Saturday, 19 April 2014
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Bioactive film used to coat polymer implants

Researchers have successfully coated polymer implants with a bioactive film for the first time, claim a team from North Carolina State University.

The discovery should improve the success rate of such implants, which are often used in spinal surgeries.

The PEEK polymer used in these implants does not bond well with bone or other tissues in the body, resulting in the implant rubbing against surrounding tissues. This can lead to medical complications and additional surgeries.

The top scanning electron microscope image (b) shows a cross section of the bioactive hydroxyapatite/YSZ coating without heat treatment. Note how the two layers are distinct. The bottom image (f) shows the coating after heat treatment. Note how the layers

Source: NCSU

The top scanning electron microscope image (b) shows a cross section of the bioactive hydroxyapatite/YSZ coating without heat treatment. Note how the two layers are distinct. The bottom image (f) shows the coating after heat treatment. Note how the layers are now integrated

‘We wanted to apply a bioactive coating that would allow the polymer implants to bond with surrounding tissues,’ said Dr Afsaneh Rabiei, an associate professor of mechanical and aerospace engineering at NC State and lead author of a paper on the research. ‘The challenge was that these coatings need to be heated to 500 degrees Celsius, but the polymer melts at 300 C. We’ve finally solved the problem.’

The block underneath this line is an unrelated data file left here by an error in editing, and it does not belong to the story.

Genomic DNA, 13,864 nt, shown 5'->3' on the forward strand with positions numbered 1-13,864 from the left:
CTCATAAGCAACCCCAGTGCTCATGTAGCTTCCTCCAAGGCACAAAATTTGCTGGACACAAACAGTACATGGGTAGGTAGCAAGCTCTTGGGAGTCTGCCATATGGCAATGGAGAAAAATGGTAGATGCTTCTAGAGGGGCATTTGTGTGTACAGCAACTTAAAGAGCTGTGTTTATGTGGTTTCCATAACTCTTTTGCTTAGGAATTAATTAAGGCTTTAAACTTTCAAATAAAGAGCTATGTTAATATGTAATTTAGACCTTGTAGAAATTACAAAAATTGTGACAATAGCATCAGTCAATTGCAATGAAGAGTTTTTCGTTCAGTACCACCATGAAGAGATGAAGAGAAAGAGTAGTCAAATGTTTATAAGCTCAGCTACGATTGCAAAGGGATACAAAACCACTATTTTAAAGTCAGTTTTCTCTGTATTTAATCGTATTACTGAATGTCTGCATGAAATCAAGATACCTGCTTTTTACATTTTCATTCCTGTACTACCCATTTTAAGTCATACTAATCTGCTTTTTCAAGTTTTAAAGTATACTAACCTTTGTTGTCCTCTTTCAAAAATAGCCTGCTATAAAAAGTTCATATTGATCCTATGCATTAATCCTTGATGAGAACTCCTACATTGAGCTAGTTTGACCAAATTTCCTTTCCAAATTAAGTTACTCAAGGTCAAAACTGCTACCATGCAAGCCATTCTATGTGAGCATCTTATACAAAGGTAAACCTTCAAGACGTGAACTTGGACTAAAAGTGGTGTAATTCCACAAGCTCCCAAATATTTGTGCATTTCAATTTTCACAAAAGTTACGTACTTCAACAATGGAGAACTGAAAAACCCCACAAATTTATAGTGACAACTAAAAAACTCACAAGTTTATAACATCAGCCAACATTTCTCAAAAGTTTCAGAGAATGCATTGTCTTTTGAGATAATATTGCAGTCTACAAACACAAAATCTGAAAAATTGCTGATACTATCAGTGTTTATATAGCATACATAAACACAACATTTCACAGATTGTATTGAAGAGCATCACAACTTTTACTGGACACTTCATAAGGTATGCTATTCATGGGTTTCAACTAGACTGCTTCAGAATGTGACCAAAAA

The first step in the new technique coats the implant with a thin film of yttria-stabilized zirconia (YSZ). The second step applies a coating of hydroxyapatite, which is a calcium phosphate that bonds well with bone.

The researchers then heated the hydroxyapatite layer using microwaves. The YSZ layer acts as a heat shield, preventing the PEEK from melting.

Meanwhile, the heat gives the hydroxyapatite a crystalline structure that makes it more stable in the body, meaning that the calcium phosphate will dissolve more slowly, promoting bonding with surrounding bone.

‘We have received funding from the National Institutes of Health to proceed with animal testing to fine-tune this technique,’ Rabiei said in a statement. ‘Then we will move on to clinical testing.’

The paper, ‘Processing and Evaluation of bioactive coatings on polymeric implants,’ is published online in the Journal of Biomedical Materials Research: Part A.

The paper was co-authored by Dr. Stefan Sandukas, a former NC State Ph.D. student. The research was supported, in part, by the US National Science Foundation.

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